Decorative image

Wigs

Read about the different types of wig, whether you can get one through your health service and tips on how to wear them. 

Before you make a decision about a wig, it might help to understand the differences between the types of wigs that are available.

Wigs can be man made (synthetic) or real (human hair) wigs. Or you can get wigs that are made of a mix of man made and human hair.

Instead of wigs, you can buy fringes or hairpieces that can be fixed to a hat or scarf. 

Synthetic wigs are a lot cheaper than real hair wigs. They can cost anywhere between £50 and £200.

Most synthetic wigs come ready to wear in a wide variety of styles, lengths and colours. You don’t have to style them and they won’t get damaged in the rain.

You can usually get your wig quite quickly after having your fitting.

Acrylic wigs can be washed in cold water and they usually last between 6 and 9 months. This is usually plenty of time to allow your hair to grow back. But your hair might not be as long as it was before your treatment.

Synthetic wigs should not be exposed to direct heat. It can melt the fibres and make the hair frizz. So don’t use a hair dryer or curling wand. 

Real hair wigs are much more expensive than synthetic ones. The exact cost depends on where you buy the wig and its style and length. Prices range anywhere from £200 to £2000 for a top of the range, custom made wig.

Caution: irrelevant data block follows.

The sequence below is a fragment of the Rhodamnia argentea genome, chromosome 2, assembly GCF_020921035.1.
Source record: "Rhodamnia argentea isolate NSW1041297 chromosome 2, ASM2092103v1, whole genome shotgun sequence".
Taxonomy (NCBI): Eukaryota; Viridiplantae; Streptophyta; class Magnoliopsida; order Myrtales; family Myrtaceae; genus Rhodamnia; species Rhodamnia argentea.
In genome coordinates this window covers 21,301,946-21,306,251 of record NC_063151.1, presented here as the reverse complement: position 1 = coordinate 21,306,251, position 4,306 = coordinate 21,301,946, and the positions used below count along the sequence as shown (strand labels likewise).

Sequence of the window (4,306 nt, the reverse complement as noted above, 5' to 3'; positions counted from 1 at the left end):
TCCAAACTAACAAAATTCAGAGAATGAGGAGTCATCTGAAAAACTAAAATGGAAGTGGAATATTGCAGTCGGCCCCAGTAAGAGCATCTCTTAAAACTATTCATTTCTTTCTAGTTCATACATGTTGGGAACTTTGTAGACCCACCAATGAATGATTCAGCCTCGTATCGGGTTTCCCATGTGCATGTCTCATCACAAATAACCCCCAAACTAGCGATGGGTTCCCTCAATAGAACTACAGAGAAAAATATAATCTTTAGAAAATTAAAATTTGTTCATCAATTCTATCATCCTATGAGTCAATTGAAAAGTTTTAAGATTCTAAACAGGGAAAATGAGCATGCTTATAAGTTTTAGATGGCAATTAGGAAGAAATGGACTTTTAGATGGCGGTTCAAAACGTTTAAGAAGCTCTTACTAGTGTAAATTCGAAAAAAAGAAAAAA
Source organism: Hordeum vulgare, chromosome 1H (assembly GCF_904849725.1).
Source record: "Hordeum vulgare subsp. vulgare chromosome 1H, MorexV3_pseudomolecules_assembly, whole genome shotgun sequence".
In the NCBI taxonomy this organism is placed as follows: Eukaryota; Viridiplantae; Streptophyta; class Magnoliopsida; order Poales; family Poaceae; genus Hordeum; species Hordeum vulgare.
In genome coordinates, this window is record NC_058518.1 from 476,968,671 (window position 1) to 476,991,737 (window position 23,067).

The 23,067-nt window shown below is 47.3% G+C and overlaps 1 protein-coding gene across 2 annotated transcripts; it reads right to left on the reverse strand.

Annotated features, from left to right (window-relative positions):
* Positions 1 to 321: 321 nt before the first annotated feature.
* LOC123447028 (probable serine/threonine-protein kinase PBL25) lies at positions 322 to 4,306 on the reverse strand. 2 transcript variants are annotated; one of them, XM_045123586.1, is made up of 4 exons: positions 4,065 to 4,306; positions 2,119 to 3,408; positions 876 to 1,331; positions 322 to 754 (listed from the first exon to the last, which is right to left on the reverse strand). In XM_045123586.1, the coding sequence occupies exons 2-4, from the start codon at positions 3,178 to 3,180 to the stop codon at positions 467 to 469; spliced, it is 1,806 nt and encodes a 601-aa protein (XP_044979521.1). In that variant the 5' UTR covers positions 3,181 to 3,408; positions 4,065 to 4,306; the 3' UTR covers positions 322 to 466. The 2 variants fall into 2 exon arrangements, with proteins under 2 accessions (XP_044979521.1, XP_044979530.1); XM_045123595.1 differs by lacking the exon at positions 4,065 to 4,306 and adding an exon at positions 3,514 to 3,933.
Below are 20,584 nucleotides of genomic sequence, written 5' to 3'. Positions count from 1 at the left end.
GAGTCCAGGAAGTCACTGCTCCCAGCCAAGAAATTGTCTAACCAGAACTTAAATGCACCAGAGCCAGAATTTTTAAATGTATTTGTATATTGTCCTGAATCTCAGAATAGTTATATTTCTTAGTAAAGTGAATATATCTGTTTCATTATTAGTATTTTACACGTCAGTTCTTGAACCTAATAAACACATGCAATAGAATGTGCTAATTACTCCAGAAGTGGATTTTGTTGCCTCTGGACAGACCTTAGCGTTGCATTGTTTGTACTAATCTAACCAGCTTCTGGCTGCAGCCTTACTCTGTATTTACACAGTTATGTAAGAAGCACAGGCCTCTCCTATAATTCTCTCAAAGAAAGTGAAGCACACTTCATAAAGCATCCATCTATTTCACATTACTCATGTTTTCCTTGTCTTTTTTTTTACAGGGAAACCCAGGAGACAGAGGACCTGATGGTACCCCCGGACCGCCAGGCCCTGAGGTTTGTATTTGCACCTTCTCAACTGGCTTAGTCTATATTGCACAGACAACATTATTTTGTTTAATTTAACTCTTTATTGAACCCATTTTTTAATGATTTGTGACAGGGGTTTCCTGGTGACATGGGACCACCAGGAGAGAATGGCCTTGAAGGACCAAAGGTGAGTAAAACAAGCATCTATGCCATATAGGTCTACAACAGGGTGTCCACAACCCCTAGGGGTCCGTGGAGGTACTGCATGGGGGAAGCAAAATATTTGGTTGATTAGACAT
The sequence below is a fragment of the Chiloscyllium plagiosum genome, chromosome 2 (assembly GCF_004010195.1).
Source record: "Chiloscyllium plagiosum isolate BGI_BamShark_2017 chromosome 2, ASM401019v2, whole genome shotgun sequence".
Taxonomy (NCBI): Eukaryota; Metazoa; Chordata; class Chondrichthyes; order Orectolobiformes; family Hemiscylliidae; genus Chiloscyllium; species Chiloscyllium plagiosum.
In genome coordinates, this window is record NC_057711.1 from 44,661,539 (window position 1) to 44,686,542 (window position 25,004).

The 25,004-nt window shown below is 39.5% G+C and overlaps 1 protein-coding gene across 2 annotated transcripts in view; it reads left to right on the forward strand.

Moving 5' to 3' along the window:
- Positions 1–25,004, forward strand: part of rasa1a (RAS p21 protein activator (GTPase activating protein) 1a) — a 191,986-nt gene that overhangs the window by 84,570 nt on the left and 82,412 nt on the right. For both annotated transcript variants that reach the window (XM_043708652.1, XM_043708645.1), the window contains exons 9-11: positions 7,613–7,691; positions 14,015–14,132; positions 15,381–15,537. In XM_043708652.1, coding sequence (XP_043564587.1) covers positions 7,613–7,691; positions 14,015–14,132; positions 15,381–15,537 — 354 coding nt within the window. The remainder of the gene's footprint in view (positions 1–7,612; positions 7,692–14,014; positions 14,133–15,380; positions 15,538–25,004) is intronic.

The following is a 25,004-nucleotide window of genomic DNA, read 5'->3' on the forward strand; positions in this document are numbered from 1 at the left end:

Real hair wigs last between 3 and 4 years which is much longer than synthetic ones. Some people prefer to have a real hair wig despite the cost.

You need to have a fitting before, or soon after your treatment begins if you decide to have a real hair wig. It should then be ready when your hair begins to fall out. It's worth bearing in mind that it can take about 2 months if you're having a custom wig made.

Some real hair wigs need to be styled and set by a hairdresser. You might need to buy two wigs so that you always have one to wear if your wig needs to be professionally cleaned.

Your wig stylist can tell you if your wig can be washed at home.

There are a variety of wigs available for different ages, hair colours and ethnic groups. There are also wigs and headwear for men, although these are a bit more difficult to find.

Talk to your specialist nurse or wig fitter if you can’t find what you want. They might be able to point you in the right direction.

Getting a wig through your health service or the NHS

Wales, Scotland and Northern Ireland

You can get a wig for free through the NHS if you live in Wales and Scotland. Wigs are also provided for free through the Health and Social Care services in you live in Northern Ireland.

England

In England man made (synthetic) wigs are free of charge on the NHS if:

  • you have your treatment as an inpatient (meaning you stay in hospital overnight)
  • you are under 16 years old, or between 16 and 19 years old and in full time education
  • you or your partner are getting Universal Credit, Income Support, Income based Jobseeker’s Allowance or the guarantee credit of Pension Credit
  • you have an NHS tax credit exemption certificate
  • you are named on a valid ‘help with health costs’ (HC2) certificate